Oil prices and inflation in Brazil: exchange rate versus inflation targeting CLAUDIO A . C . PAIVA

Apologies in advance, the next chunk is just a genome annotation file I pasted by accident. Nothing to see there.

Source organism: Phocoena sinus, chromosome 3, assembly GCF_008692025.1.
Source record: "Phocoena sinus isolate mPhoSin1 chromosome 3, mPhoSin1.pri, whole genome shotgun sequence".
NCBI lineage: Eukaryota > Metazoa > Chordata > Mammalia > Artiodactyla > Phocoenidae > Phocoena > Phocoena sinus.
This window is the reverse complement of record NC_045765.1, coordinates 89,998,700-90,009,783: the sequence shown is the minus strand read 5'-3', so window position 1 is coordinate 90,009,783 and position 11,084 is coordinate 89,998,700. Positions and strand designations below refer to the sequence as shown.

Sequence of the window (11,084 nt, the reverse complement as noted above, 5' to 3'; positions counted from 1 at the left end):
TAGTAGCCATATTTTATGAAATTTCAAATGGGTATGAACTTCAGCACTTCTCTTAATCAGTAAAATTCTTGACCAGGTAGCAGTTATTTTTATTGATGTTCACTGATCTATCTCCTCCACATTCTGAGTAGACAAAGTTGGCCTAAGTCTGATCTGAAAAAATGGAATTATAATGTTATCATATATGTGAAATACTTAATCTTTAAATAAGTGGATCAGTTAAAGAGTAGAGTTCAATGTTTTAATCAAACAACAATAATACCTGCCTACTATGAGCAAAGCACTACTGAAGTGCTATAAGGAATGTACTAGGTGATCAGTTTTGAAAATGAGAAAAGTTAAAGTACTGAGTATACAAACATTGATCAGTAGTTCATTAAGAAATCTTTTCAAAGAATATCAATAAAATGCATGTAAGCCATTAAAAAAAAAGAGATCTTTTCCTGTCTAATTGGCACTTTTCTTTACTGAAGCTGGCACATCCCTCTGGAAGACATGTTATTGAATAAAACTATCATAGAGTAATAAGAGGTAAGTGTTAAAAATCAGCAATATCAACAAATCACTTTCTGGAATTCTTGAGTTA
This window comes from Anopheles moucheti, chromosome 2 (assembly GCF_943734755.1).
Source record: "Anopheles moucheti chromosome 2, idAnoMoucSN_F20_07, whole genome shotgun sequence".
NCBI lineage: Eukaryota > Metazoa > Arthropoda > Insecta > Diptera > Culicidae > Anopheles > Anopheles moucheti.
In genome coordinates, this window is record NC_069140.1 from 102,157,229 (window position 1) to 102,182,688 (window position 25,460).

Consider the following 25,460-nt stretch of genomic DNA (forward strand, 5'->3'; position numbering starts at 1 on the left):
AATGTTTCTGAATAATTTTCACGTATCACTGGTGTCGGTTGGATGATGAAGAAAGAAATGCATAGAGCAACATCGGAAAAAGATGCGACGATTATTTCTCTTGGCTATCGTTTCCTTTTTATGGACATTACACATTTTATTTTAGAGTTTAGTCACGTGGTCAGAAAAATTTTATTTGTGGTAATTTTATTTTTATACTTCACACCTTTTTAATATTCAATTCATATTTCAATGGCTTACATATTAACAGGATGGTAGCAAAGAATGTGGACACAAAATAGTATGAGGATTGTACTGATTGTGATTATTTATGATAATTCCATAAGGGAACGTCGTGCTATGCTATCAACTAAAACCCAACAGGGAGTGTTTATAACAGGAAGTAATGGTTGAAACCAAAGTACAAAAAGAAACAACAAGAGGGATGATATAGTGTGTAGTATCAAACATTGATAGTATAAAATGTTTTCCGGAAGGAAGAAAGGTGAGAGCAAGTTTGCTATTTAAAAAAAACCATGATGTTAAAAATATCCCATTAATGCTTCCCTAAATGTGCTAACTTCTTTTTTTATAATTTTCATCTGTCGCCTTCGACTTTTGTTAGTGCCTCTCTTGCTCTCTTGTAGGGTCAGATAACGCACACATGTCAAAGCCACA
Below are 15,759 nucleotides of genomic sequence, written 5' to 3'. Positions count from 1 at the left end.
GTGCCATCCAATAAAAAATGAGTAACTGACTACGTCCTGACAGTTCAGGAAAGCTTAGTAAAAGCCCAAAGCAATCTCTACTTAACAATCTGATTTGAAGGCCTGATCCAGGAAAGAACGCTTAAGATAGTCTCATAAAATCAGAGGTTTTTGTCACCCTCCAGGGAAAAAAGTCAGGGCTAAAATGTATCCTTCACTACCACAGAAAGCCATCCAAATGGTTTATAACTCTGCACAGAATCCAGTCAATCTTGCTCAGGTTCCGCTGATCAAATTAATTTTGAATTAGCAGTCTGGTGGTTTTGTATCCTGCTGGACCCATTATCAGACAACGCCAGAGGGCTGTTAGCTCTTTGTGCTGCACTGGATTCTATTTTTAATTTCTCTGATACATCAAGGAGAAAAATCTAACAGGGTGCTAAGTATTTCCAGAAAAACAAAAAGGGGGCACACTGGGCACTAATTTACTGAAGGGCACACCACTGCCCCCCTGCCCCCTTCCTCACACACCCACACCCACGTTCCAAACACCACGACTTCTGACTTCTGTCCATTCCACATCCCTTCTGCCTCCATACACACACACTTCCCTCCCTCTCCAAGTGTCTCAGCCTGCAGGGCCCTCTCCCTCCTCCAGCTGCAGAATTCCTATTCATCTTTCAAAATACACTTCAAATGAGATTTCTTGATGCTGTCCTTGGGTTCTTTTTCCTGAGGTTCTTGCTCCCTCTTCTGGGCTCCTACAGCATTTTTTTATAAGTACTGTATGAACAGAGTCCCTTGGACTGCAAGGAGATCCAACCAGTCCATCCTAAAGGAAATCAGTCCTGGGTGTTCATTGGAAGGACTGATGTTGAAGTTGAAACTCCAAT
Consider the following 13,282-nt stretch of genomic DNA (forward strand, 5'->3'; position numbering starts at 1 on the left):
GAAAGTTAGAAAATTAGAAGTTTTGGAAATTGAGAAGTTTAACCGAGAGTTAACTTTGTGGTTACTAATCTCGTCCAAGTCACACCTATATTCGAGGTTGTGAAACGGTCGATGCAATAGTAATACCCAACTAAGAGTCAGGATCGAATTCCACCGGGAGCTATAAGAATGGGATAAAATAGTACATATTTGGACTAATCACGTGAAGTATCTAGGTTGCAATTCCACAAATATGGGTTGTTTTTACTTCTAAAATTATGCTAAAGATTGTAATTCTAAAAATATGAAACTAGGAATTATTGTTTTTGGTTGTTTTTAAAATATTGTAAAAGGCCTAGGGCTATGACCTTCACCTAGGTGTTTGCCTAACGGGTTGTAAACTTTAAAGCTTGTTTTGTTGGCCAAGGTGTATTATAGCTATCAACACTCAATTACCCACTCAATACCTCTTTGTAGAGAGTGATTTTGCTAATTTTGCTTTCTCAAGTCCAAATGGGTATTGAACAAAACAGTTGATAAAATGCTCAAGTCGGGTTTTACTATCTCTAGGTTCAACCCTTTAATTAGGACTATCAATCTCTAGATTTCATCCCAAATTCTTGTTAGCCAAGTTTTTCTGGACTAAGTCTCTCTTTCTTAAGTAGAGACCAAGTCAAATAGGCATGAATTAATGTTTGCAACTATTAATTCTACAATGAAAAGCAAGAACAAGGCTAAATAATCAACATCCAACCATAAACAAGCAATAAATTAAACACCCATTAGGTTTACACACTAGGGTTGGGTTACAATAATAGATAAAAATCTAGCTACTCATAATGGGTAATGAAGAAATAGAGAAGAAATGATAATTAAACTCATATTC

This chapter examines the relationship between oil prices and inflation in Brazil during 1994-2008. The period is particularly rich from a research standpoint because it spanned two very distinct periods of monetary policy strategy: the exchange rate targeting (ERT) carried out in 1994-1998 and the inflation targeting framework (IT) adopted in 1999. Therefore, besides providing an estimate of the overall impact of oil prices on inflation in Brazil, this chapter also investigates whether this impact has changed after the adoption of IT. In addition, interesting byproducts of the empirical work include estimates of the degree of persistence of inflationary shocks and the impact of economic activity, the exchange rate, and the interest rate on inflation under the alternative monetary regimes. The empirical investigation relies mainly on estimates of VARs and their associated impulse response functions. Different model specifications generally include a measure of consumer prices, domestic wholesale fuel prices, the nominal exchange rate between the Brazilian real (BRL) and the US dollar (USD), a measure of economic activity, and a measure of interest rates. In addition, single equations provide estimates of the pass-through from international oil prices and the exchange rate to domestic fuel prices. The data set comprised quarterly data spanning the period 1994:3-2008:2. Empirical estimates suggest that although the pass-through from the cost of oil to domestic fuel prices has increased, the impact of fuel prices on inflation in Brazil has declined under IT. This result is in line with international evidence that an increase in the forward looking component of inflation expectations and in the credibility of monetary policy has reduced the inflationary impact of higher fuel prices in recent years.1 Anecdotal evidence of this change in price dynamics includes the relatively small response of inflation in Brazil and in industrial countries following the surge in oil prices (and other commodities) since 2003. This recent experience contrasts with the widespread acceleration of inflation following the oil shocks of the 1970s.